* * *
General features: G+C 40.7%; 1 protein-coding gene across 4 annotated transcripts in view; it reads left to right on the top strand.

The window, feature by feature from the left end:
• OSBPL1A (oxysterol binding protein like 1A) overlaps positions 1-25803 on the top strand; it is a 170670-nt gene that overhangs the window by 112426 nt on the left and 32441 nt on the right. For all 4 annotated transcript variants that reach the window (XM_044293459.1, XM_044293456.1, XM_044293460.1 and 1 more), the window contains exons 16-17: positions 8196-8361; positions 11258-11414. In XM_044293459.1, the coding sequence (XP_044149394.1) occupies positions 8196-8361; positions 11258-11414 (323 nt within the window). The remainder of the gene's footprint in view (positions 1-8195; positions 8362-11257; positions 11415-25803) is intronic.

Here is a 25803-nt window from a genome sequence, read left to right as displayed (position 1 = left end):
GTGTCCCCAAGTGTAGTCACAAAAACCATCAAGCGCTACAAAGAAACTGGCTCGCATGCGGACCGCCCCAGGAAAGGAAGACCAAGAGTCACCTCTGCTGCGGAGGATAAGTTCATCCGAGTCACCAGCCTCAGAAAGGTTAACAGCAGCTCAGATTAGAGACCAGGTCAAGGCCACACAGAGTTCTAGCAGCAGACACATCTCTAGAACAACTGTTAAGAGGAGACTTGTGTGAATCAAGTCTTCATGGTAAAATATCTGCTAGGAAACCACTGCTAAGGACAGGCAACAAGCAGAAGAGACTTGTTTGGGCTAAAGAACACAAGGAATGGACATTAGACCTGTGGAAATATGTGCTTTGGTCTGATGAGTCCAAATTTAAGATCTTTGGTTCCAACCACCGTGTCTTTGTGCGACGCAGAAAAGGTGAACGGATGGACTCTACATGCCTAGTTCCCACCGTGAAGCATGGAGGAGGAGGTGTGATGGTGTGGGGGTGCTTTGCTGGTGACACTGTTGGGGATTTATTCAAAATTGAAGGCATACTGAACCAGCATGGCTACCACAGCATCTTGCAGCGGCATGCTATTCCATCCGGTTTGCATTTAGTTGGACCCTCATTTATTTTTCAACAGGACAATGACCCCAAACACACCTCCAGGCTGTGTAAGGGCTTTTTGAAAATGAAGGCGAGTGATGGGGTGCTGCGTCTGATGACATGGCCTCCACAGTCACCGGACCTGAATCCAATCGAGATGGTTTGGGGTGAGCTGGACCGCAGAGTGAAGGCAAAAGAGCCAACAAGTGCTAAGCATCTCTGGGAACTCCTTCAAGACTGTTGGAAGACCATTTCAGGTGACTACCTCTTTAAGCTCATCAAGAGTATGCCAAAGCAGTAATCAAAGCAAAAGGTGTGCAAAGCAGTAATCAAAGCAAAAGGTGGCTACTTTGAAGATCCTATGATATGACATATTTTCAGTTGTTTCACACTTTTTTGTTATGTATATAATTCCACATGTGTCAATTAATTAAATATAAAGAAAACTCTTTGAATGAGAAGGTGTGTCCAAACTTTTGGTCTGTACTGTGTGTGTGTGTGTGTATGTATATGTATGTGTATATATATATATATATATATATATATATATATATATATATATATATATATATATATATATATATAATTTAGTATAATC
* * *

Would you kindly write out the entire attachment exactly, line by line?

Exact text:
General features: G+C 40.7%; 1 protein-coding gene across 4 annotated transcripts in view; it reads left to right on the top strand.

The window, feature by feature from the left end:
• OSBPL1A (oxysterol binding protein like 1A) overlaps positions 1-25803 on the top strand; it is a 170670-nt gene that overhangs the window by 112426 nt on the left and 32441 nt on the right. For all 4 annotated transcript variants that reach the window (XM_044293459.1, XM_044293456.1, XM_044293460.1 and 1 more), the window contains exons 16-17: positions 8196-8361; positions 11258-11414. In XM_044293459.1, the coding sequence (XP_044149394.1) occupies positions 8196-8361; positions 11258-11414 (323 nt within the window). The remainder of the gene's footprint in view (positions 1-8195; positions 8362-11257; positions 11415-25803) is intronic.

Here is a 25803-nt window from a genome sequence, read left to right as displayed (position 1 = left end):
GTGTCCCCAAGTGTAGTCACAAAAACCATCAAGCGCTACAAAGAAACTGGCTCGCATGCGGACCGCCCCAGGAAAGGAAGACCAAGAGTCACCTCTGCTGCGGAGGATAAGTTCATCCGAGTCACCAGCCTCAGAAAGGTTAACAGCAGCTCAGATTAGAGACCAGGTCAAGGCCACACAGAGTTCTAGCAGCAGACACATCTCTAGAACAACTGTTAAGAGGAGACTTGTGTGAATCAAGTCTTCATGGTAAAATATCTGCTAGGAAACCACTGCTAAGGACAGGCAACAAGCAGAAGAGACTTGTTTGGGCTAAAGAACACAAGGAATGGACATTAGACCTGTGGAAATATGTGCTTTGGTCTGATGAGTCCAAATTTAAGATCTTTGGTTCCAACCACCGTGTCTTTGTGCGACGCAGAAAAGGTGAACGGATGGACTCTACATGCCTAGTTCCCACCGTGAAGCATGGAGGAGGAGGTGTGATGGTGTGGGGGTGCTTTGCTGGTGACACTGTTGGGGATTTATTCAAAATTGAAGGCATACTGAACCAGCATGGCTACCACAGCATCTTGCAGCGGCATGCTATTCCATCCGGTTTGCATTTAGTTGGACCCTCATTTATTTTTCAACAGGACAATGACCCCAAACACACCTCCAGGCTGTGTAAGGGCTTTTTGAAAATGAAGGCGAGTGATGGGGTGCTGCGTCTGATGACATGGCCTCCACAGTCACCGGACCTGAATCCAATCGAGATGGTTTGGGGTGAGCTGGACCGCAGAGTGAAGGCAAAAGAGCCAACAAGTGCTAAGCATCTCTGGGAACTCCTTCAAGACTGTTGGAAGACCATTTCAGGTGACTACCTCTTTAAGCTCATCAAGAGTATGCCAAAGCAGTAATCAAAGCAAAAGGTGTGCAAAGCAGTAATCAAAGCAAAAGGTGGCTACTTTGAAGATCCTATGATATGACATATTTTCAGTTGTTTCACACTTTTTTGTTATGTATATAATTCCACATGTGTCAATTAATTAAATATAAAGAAAACTCTTTGAATGAGAAGGTGTGTCCAAACTTTTGGTCTGTACTGTGTGTGTGTGTGTGTATGTATATGTATGTGTATATATATATATATATATATATATATATATATATATATATATATATATATATATATATATATATAATTTAGTATAATC